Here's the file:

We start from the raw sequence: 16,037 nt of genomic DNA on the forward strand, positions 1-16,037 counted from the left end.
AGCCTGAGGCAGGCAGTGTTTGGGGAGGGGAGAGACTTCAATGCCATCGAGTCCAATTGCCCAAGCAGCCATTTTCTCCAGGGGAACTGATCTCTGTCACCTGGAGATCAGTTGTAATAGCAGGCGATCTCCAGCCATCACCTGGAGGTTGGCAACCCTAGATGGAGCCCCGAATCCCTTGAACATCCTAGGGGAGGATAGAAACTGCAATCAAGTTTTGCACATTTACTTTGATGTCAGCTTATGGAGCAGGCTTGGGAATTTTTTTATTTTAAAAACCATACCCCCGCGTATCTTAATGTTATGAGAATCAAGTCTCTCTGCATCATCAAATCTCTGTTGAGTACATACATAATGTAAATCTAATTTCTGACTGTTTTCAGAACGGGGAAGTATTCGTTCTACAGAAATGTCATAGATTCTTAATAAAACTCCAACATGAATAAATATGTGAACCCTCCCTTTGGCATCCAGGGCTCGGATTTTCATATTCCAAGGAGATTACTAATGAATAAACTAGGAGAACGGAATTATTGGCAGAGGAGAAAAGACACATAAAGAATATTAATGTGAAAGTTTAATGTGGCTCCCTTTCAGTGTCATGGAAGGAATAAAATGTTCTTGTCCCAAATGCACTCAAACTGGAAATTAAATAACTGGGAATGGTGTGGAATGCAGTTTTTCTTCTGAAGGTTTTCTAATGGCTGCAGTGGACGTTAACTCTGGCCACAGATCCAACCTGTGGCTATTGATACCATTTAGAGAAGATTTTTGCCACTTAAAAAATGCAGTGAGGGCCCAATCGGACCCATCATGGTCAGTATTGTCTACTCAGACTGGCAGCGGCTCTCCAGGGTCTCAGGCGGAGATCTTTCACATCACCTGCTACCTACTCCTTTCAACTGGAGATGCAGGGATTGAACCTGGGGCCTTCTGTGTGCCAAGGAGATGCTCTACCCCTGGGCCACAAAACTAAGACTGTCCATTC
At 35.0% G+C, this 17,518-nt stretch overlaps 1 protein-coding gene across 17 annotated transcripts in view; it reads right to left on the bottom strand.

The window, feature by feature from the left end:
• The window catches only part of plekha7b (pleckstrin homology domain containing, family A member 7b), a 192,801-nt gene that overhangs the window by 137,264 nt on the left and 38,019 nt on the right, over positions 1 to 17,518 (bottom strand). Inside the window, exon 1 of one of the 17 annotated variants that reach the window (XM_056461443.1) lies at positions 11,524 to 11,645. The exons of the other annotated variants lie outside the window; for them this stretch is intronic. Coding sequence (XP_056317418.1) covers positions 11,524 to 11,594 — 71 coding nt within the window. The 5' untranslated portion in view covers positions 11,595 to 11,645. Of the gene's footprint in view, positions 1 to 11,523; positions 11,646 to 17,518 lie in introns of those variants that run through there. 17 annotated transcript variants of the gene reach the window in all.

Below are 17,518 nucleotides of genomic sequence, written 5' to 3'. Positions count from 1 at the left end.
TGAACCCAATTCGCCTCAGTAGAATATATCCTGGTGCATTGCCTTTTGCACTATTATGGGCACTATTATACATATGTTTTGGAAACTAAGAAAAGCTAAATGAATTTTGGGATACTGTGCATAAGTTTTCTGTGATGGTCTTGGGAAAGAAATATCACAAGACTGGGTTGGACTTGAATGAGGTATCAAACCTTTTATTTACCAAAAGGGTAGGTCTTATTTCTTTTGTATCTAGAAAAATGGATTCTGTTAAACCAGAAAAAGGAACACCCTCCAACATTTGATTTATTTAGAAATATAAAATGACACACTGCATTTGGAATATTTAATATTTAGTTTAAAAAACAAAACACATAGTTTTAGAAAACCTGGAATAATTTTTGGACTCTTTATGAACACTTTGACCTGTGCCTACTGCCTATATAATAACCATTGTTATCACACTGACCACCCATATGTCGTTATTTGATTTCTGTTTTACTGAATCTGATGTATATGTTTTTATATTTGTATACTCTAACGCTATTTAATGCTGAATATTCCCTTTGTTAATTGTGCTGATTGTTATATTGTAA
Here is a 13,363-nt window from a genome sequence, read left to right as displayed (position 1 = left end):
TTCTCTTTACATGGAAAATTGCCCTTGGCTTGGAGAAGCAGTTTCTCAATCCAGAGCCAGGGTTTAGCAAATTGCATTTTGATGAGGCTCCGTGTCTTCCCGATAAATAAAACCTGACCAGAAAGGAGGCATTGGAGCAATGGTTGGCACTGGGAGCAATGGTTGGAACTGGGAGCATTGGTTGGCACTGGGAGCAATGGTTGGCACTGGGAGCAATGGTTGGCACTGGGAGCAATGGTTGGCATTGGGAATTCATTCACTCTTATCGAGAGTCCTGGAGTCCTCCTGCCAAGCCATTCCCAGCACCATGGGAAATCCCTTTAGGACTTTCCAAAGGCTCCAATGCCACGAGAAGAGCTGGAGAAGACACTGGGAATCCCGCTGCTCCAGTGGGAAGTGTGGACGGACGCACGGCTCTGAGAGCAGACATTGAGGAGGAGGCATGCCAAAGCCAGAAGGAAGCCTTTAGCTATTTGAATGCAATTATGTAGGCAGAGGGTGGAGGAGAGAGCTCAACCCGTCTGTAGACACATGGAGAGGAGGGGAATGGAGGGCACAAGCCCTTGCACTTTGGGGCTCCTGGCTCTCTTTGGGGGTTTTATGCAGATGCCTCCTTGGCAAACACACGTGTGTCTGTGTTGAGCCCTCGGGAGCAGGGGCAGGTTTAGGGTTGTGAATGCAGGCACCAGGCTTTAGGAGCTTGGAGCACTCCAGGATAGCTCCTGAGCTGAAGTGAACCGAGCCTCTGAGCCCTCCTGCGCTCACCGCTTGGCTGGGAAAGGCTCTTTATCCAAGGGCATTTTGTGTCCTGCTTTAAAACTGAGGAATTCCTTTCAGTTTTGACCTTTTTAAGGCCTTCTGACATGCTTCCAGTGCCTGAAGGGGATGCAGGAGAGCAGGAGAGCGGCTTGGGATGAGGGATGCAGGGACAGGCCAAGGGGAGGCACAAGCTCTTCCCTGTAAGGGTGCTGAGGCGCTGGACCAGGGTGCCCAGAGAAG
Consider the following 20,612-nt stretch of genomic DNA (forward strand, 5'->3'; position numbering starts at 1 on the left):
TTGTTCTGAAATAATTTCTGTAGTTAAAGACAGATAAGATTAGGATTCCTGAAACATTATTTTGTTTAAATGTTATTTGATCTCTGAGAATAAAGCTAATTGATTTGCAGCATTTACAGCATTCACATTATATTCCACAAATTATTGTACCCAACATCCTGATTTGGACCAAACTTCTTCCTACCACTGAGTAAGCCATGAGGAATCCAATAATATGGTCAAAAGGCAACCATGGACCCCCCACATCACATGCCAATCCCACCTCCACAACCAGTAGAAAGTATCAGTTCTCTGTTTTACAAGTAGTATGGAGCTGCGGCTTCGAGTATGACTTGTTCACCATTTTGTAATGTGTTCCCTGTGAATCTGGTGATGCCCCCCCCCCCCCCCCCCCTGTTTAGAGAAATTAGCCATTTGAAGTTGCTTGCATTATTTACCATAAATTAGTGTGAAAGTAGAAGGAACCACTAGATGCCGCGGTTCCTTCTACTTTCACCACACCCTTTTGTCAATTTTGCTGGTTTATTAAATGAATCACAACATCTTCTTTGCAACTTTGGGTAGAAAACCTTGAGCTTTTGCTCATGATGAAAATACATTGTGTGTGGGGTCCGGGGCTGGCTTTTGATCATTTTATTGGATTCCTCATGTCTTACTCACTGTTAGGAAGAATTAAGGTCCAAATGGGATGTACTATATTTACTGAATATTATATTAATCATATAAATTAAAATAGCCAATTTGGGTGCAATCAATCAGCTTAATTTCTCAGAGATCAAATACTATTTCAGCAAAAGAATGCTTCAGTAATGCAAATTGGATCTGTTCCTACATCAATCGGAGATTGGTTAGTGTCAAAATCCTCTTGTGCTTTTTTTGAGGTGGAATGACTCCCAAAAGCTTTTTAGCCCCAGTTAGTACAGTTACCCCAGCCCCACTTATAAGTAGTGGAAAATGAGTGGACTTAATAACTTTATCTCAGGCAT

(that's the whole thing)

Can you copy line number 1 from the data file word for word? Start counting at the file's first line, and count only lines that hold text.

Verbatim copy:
We start from the raw sequence: 16,037 nt of genomic DNA on the forward strand, positions 1-16,037 counted from the left end.